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Aims To identify and categorise core components of effective stigma reduction interventions in the field of mental health in low- A nd middle-income countries (LMICs) and compare these components across cultural contexts and between intervention characteristics.MethodsSeven databases were searched with a strategy including four categories of terms ('stigma', 'mental health', 'intervention' and 'low- A nd middle-income countries'). Additional methods included citation chaining of all papers identified for inclusion, consultation with experts and hand searching reference lists from other related reviews. Studies on interventions in LMICs aiming to reduce stigma related to mental health with a stigma-related outcome measure were included. All relevant intervention characteristics and components were extracted and a quality assessment was undertaken. A 'best fit' framework synthesis was used to organise data, followed by a narrative synthesis.ResultsFifty-six studies were included in this review, of which four were ineffective and analysed separately. A framework was developed which presents a new categorisation of stigma intervention components based on the included studies. Most interventions utilised multiple methods and of the 52 effective studies educational methods were used most frequently (n = 83), and both social contact (n = 8) and therapeutic methods (n = 3) were used infrequently. Most interventions (n = 42) based their intervention on medical knowledge, but a variety of other themes were addressed. All regions with LMICs were represented, but every region was dominated by studies from one country. Components varied between regions for most categories indicating variation between cultures, but only a minority of studies were developed in the local setting or culturally adapted.ConclusionsOur study suggests effective mental health stigma reduction interventions in LMICs have increased in quantity and quality over the past five years, and a wide variety of components have been utilised successfully-from creative methods to emphasis on recovery and strength of people with mental illness. Yet there is minimal mention of social contact, despite existing strong evidence for it. There is also a lack of robust research designs, a high number of short-term interventions and follow-up, nominal use of local expertise and the research is limited to a small number of LMICs. More research is needed to address these issues. Some congruity exists in components between cultures, but generally they vary widely. The review gives an in-depth overview of mental health stigma reduction core components, providing researchers in varied resource-poor settings additional knowledge to help with planning mental health stigma reduction interventions.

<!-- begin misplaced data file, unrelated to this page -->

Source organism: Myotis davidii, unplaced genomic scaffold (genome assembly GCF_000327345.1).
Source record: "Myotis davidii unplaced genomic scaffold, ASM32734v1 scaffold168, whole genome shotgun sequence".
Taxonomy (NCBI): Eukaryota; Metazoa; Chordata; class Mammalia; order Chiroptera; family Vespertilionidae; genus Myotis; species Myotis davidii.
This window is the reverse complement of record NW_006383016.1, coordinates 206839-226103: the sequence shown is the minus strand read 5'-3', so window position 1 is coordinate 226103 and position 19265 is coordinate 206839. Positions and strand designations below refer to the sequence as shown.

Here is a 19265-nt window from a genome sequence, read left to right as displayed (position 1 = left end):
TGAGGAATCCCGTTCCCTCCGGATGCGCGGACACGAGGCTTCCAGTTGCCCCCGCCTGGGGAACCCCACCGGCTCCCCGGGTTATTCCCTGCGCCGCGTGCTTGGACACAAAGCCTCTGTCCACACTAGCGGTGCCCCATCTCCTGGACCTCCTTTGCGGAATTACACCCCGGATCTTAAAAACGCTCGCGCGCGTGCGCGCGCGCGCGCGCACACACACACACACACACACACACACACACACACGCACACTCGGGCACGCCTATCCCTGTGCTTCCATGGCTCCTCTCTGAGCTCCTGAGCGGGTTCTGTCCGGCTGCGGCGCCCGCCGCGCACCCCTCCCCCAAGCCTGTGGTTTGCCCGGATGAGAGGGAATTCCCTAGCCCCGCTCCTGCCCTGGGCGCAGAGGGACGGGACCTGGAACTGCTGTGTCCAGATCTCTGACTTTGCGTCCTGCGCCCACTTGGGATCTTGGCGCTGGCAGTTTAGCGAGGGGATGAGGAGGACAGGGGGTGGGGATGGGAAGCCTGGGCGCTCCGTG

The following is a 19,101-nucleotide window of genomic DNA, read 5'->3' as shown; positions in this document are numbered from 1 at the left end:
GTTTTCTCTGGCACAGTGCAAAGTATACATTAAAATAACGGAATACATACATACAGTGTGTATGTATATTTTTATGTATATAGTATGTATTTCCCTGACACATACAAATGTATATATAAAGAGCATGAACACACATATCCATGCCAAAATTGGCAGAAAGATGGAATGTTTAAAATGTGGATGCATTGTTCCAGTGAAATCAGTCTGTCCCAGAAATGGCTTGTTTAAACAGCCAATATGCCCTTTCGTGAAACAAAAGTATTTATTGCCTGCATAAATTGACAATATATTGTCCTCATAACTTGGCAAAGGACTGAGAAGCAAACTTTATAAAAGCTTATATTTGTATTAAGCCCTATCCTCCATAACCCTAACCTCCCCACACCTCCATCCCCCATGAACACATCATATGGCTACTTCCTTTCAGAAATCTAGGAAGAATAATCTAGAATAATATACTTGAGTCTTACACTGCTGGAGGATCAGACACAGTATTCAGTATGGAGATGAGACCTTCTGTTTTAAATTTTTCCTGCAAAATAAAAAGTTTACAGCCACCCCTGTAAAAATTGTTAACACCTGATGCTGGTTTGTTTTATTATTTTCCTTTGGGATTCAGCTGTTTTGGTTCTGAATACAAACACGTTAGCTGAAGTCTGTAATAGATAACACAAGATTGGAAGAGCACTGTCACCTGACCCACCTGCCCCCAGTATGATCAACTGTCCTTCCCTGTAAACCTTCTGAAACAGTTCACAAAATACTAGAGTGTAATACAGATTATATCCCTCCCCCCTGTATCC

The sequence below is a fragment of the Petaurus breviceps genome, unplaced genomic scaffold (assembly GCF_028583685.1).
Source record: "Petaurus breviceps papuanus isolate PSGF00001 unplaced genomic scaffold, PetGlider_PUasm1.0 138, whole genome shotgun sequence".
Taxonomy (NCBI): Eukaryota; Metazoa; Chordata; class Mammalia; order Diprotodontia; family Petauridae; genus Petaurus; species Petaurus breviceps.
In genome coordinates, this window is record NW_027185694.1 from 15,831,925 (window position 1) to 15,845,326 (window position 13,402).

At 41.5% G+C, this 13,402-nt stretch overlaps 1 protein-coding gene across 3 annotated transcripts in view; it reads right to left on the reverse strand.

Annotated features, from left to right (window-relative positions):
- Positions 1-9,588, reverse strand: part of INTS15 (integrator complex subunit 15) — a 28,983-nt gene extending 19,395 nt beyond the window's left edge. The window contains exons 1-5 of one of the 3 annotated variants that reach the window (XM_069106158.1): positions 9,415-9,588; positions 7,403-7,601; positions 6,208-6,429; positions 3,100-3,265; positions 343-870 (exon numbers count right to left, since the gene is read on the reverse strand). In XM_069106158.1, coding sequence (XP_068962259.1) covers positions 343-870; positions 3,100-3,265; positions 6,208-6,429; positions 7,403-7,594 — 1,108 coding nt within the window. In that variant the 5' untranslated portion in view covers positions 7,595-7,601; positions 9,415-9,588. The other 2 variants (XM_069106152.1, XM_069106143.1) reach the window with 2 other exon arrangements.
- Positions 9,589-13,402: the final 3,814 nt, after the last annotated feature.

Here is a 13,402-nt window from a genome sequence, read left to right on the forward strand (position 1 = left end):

Original publication




Journal article


Epidemiology and Psychiatric Sciences

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